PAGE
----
About the Museum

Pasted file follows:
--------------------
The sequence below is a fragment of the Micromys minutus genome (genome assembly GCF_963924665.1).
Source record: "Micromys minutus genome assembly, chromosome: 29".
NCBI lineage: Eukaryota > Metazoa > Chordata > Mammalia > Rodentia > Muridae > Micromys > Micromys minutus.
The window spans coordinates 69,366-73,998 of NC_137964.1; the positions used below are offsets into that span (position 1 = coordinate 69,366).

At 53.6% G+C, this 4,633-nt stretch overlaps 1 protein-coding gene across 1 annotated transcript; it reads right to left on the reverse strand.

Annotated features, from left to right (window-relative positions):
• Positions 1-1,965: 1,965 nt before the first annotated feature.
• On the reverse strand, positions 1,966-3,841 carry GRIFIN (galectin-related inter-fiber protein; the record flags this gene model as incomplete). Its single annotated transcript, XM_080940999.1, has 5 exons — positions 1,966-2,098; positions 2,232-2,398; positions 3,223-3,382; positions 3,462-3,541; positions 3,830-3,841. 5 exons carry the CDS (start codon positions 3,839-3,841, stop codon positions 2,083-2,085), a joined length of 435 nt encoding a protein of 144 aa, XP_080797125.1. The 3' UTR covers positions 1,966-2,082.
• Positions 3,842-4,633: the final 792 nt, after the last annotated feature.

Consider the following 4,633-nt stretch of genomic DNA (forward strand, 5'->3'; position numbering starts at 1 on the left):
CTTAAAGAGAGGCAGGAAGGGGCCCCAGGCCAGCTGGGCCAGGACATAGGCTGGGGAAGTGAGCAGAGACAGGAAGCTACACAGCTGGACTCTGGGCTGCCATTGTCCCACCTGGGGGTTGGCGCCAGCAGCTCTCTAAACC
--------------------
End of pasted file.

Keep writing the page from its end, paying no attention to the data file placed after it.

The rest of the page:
Designed in the spirit of the Enlightenment and built by Huguenot architect Simon Louis du Ry, Fridericianum opened its doors in 1779 as the world’s very first purpose-built public museum. For more than a century, Fridericianum exhibited an encyclopedic collection of antiques, sculpture, medals, machinery, manuscripts, and scientific instruments. After the Second World War, the provisionally restored building became the focus of the documenta exhibition founded by Arnold Bode in 1955. Alongside the Venice Biennale, documenta is considered the world’s most important cyclical large-scale exhibition of contemporary art, and has been held at Fridericianum every five years, with documenta 14 in 2017. Fridericianum is a central hub of contemporary art, displaying experimental and well-researched group and solo exhibitions, screenings and performances, conferences and symposia highlight the spectrum of contemporary art and discourse.